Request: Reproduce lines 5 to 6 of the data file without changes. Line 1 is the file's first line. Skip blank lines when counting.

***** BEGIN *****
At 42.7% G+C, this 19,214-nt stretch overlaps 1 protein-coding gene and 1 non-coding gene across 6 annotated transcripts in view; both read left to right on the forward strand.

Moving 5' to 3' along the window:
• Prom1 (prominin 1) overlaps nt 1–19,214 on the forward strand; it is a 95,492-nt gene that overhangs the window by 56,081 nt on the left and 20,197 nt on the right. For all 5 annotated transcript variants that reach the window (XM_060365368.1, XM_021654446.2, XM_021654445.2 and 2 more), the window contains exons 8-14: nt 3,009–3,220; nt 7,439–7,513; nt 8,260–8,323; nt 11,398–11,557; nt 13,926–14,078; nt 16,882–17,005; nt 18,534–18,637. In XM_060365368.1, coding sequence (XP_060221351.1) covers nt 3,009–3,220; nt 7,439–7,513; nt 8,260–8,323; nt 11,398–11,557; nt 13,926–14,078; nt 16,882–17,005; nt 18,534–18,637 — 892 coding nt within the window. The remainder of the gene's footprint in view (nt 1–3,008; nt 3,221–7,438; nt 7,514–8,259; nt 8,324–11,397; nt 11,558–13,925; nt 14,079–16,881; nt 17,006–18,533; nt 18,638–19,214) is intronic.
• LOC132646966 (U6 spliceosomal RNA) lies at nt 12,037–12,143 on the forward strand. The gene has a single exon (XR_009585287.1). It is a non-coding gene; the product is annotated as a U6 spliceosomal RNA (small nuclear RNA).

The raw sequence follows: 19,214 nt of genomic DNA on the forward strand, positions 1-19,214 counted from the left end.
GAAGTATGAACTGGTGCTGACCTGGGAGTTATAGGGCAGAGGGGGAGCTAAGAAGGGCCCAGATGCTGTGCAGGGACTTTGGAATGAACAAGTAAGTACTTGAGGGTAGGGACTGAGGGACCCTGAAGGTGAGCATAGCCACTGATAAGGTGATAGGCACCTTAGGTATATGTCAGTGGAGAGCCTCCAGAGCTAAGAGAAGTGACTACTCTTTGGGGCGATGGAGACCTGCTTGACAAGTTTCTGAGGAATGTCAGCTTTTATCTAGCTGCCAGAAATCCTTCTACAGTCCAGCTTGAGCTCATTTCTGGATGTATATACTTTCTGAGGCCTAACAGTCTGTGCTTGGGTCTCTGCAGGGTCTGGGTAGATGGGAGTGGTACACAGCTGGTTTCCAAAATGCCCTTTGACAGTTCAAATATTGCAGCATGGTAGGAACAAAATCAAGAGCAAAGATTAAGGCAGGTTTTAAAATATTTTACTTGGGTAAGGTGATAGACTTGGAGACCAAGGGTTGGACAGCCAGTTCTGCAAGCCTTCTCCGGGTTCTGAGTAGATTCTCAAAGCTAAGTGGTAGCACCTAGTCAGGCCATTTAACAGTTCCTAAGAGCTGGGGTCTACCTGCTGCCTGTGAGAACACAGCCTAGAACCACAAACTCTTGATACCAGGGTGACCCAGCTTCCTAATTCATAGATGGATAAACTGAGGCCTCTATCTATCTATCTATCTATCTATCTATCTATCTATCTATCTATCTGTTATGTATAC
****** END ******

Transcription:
The raw sequence follows: 19,214 nt of genomic DNA on the forward strand, positions 1-19,214 counted from the left end.
GAAGTATGAACTGGTGCTGACCTGGGAGTTATAGGGCAGAGGGGGAGCTAAGAAGGGCCCAGATGCTGTGCAGGGACTTTGGAATGAACAAGTAAGTACTTGAGGGTAGGGACTGAGGGACCCTGAAGGTGAGCATAGCCACTGATAAGGTGATAGGCACCTTAGGTATATGTCAGTGGAGAGCCTCCAGAGCTAAGAGAAGTGACTACTCTTTGGGGCGATGGAGACCTGCTTGACAAGTTTCTGAGGAATGTCAGCTTTTATCTAGCTGCCAGAAATCCTTCTACAGTCCAGCTTGAGCTCATTTCTGGATGTATATACTTTCTGAGGCCTAACAGTCTGTGCTTGGGTCTCTGCAGGGTCTGGGTAGATGGGAGTGGTACACAGCTGGTTTCCAAAATGCCCTTTGACAGTTCAAATATTGCAGCATGGTAGGAACAAAATCAAGAGCAAAGATTAAGGCAGGTTTTAAAATATTTTACTTGGGTAAGGTGATAGACTTGGAGACCAAGGGTTGGACAGCCAGTTCTGCAAGCCTTCTCCGGGTTCTGAGTAGATTCTCAAAGCTAAGTGGTAGCACCTAGTCAGGCCATTTAACAGTTCCTAAGAGCTGGGGTCTACCTGCTGCCTGTGAGAACACAGCCTAGAACCACAAACTCTTGATACCAGGGTGACCCAGCTTCCTAATTCATAGATGGATAAACTGAGGCCTCTATCTATCTATCTATCTATCTATCTATCTATCTATCTATCTATCTGTTATGTATAC